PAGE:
A late payment levy is among options being investigated by the Business Department as it considers taking a tougher stance on the £30.2bn owed to small businesses in outstanding debts. The plan would see companies which pay bills late given financial penalties through a scheme modelled on a system used in Sweden.
The Government wants to tackle an entrenched and “unfair” culture of late payment among some sectors and businesses – with large companies typically the worst offenders – and is considering tougher measures after the failure of previous initiatives, reports The Telegraph.
Michael Fallon, the Business Minister, said he was “going to war” on the issue last year after hearing complaints from small businesses over the devastating impact late payment of bills can have.
However, a threat to “name and shame” FTSE 350 companies which refused to sign up to the prompt payment code (PPC), a voluntary commitment to pay suppliers within agreed terms, had little impact. Less than half of Britain’s biggest listed businesses have signed the PPC. The Government has admitted that legislation which allows suppliers to charge interest on late payments has failed because they are usually fearful of losing deals.
Business Department officials are now analysing various options, including a late payment levy, in an effort to encourage firms to pay within 30 days. Suppliers to many large companies have contractual terms of as long as 180 days – and companies complain that even these are not adhered to, leaving some waiting as long as six months for payment.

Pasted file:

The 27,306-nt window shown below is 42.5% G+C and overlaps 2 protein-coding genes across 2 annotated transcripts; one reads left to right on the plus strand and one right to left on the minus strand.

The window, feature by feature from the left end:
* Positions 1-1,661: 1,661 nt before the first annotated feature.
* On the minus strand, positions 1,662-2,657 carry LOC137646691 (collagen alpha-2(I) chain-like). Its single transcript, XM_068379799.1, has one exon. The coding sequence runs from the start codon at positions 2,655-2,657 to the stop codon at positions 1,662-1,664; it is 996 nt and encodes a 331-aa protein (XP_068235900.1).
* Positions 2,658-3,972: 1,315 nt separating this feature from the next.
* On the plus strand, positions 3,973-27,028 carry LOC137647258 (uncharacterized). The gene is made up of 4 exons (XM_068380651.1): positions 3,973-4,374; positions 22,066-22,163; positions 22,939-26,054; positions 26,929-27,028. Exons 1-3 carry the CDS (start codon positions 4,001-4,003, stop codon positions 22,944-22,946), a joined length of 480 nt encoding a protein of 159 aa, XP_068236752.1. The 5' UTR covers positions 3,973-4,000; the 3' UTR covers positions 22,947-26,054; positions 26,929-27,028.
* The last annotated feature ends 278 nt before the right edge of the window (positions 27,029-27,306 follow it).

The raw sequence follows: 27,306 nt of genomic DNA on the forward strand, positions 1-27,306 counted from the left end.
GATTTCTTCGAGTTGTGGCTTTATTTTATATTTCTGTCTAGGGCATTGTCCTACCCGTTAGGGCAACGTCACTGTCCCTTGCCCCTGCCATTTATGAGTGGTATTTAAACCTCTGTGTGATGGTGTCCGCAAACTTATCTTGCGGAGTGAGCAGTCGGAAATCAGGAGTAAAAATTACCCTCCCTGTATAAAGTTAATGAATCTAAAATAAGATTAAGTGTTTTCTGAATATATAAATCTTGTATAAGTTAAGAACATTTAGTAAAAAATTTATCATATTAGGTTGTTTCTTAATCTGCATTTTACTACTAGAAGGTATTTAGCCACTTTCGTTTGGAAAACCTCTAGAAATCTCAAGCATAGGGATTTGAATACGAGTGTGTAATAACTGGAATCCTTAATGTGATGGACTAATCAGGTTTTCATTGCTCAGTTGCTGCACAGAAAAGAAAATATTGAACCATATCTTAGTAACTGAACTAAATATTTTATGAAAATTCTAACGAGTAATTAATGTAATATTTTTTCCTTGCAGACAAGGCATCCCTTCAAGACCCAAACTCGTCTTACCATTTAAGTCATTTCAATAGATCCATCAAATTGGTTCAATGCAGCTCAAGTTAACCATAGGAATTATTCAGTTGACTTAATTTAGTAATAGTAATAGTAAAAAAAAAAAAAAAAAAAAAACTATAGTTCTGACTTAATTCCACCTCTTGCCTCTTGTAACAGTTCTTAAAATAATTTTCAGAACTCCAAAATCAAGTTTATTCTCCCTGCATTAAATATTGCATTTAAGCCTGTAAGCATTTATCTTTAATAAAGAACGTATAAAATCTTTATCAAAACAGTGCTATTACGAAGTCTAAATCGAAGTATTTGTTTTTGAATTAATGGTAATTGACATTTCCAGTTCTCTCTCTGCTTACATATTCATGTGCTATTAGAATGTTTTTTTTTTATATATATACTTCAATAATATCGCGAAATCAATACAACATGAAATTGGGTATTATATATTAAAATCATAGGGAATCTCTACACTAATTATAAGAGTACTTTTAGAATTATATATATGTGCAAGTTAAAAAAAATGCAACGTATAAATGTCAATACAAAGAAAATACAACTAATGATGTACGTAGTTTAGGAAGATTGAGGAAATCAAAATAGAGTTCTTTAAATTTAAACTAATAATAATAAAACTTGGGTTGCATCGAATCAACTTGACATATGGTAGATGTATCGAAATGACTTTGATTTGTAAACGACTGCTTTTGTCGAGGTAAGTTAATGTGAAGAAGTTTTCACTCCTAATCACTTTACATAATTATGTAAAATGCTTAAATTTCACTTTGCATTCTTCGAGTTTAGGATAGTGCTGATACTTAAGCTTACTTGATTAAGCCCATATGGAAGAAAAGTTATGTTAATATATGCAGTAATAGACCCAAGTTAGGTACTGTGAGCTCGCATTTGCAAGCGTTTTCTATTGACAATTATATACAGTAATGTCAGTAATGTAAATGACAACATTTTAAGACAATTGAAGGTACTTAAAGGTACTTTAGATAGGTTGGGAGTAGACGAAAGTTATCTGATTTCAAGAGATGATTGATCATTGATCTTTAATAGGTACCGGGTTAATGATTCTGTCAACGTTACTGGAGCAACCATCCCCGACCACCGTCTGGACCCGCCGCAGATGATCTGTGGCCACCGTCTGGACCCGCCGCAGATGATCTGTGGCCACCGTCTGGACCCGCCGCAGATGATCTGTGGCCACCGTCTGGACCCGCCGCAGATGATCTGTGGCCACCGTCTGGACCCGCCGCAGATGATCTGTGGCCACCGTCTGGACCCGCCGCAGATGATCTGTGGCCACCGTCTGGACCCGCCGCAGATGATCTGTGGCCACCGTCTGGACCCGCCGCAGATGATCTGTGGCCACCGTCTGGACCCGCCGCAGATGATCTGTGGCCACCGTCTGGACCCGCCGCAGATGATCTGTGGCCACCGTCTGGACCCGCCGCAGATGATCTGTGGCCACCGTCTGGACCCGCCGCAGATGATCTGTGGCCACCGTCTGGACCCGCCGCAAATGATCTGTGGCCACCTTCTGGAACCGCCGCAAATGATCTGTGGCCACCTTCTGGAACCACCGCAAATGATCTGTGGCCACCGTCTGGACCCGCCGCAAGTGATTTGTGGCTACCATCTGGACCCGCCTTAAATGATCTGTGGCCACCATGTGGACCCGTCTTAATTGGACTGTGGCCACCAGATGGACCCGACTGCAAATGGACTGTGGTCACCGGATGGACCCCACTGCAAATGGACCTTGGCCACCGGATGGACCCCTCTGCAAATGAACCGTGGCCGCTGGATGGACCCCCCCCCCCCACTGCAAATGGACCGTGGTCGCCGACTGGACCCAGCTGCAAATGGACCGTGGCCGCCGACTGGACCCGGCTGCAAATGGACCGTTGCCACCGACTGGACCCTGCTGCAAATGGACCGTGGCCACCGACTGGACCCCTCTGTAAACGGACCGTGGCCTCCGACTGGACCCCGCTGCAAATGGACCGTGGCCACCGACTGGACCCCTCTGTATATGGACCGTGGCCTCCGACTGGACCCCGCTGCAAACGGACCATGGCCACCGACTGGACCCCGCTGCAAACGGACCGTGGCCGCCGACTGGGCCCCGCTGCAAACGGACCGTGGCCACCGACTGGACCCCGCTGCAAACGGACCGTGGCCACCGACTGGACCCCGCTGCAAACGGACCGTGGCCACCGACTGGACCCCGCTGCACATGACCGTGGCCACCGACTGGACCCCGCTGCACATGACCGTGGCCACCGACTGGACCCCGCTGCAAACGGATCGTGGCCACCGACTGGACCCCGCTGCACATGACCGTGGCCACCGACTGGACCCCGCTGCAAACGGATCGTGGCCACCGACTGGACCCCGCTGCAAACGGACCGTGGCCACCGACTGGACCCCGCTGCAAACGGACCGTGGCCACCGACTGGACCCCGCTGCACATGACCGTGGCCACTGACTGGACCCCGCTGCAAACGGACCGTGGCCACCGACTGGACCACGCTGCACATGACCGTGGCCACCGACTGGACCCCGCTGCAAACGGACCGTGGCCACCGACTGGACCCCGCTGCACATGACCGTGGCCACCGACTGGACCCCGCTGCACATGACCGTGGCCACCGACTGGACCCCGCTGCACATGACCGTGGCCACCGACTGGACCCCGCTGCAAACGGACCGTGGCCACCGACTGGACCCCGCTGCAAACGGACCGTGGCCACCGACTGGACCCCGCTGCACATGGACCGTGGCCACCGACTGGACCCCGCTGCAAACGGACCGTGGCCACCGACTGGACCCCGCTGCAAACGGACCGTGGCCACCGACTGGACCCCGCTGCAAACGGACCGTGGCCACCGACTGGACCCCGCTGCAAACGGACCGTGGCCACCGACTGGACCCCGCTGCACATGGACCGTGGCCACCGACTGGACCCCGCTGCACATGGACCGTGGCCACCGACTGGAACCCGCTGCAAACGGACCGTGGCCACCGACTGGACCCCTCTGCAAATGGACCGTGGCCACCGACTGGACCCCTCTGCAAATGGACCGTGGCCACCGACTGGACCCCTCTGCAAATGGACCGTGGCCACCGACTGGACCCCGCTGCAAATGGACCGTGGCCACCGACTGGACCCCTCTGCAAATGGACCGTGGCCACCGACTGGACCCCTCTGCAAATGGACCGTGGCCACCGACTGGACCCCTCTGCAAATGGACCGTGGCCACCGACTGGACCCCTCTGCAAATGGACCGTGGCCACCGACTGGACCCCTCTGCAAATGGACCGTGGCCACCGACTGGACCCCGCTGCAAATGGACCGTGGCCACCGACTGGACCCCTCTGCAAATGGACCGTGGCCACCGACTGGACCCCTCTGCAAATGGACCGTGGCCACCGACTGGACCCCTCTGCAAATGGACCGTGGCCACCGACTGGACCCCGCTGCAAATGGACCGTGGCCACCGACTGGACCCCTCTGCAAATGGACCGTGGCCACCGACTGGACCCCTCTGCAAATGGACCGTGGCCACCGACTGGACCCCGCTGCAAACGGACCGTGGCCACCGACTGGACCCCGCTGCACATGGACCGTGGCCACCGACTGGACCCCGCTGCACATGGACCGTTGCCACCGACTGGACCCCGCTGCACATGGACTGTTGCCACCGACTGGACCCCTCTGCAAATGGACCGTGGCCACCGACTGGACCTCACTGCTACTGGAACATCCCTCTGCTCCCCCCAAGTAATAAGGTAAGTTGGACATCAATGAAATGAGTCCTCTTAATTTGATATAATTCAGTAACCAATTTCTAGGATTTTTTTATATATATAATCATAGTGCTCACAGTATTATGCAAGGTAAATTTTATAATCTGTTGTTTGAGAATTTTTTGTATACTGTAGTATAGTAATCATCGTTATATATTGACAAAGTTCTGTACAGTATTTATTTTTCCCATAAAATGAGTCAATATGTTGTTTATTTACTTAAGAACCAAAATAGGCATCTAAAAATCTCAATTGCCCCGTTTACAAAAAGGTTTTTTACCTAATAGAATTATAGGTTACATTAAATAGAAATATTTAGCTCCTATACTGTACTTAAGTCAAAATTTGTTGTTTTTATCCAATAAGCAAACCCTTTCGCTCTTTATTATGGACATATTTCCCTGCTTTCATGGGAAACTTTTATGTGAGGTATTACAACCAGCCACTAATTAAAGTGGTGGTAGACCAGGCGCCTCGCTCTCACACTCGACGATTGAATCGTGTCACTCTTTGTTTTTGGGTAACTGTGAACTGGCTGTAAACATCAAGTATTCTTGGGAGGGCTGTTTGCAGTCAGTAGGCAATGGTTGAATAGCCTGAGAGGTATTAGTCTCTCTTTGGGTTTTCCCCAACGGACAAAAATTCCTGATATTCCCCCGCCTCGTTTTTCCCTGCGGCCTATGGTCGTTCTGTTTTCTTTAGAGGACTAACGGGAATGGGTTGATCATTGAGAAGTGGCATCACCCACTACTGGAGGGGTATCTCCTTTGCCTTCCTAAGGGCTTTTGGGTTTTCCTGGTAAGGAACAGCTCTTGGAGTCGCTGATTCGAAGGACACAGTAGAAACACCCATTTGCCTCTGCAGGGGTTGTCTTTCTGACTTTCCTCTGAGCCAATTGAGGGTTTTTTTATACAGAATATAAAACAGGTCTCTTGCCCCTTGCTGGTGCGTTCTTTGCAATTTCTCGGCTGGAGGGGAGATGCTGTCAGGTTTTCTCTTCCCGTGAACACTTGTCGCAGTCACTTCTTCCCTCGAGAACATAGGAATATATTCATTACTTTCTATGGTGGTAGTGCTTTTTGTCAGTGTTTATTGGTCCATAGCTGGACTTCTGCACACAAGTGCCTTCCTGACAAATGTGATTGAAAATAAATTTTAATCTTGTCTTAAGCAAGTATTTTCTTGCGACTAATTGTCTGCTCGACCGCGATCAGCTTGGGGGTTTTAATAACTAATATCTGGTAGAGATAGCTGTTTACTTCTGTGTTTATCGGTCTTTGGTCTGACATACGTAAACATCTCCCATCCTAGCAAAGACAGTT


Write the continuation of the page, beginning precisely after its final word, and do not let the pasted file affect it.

Other ideas include “sector specific” initiatives in industries such as construction where late payment is particularly pronounced.
Proposals to tackle poor payment practices are expected to form part of a package of measures to support small businesses and promote “responsible capitalism”.
A Business Department spokesman said: “Vince Cable is concerned about companies struggling because others aren’t settling bills on time. This has an unfair effect on them growing their businesses. He’s looking at what can be done by Government to help.”
Philip King, chief executive of the Institute of Credit Management, which runs the PPC, said: “Late payment remains a serious issue, so [Mr Cable] is right to be exploring all possible options. He’s also right to link it to responsible capitalism. Treating suppliers fairly deserves more focus.”
However, he warned there would be “devil in the detail as to how guilty parties are accurately identified and how [a proposed levy would be implemented”. He added that any rule that relied on suppliers taking action would be unlikely to succeed.
The Forum of Private Business said it was “encouraging” to see that the Government was “prepared to take action”, adding it was “essential we break the cycle” of late payment.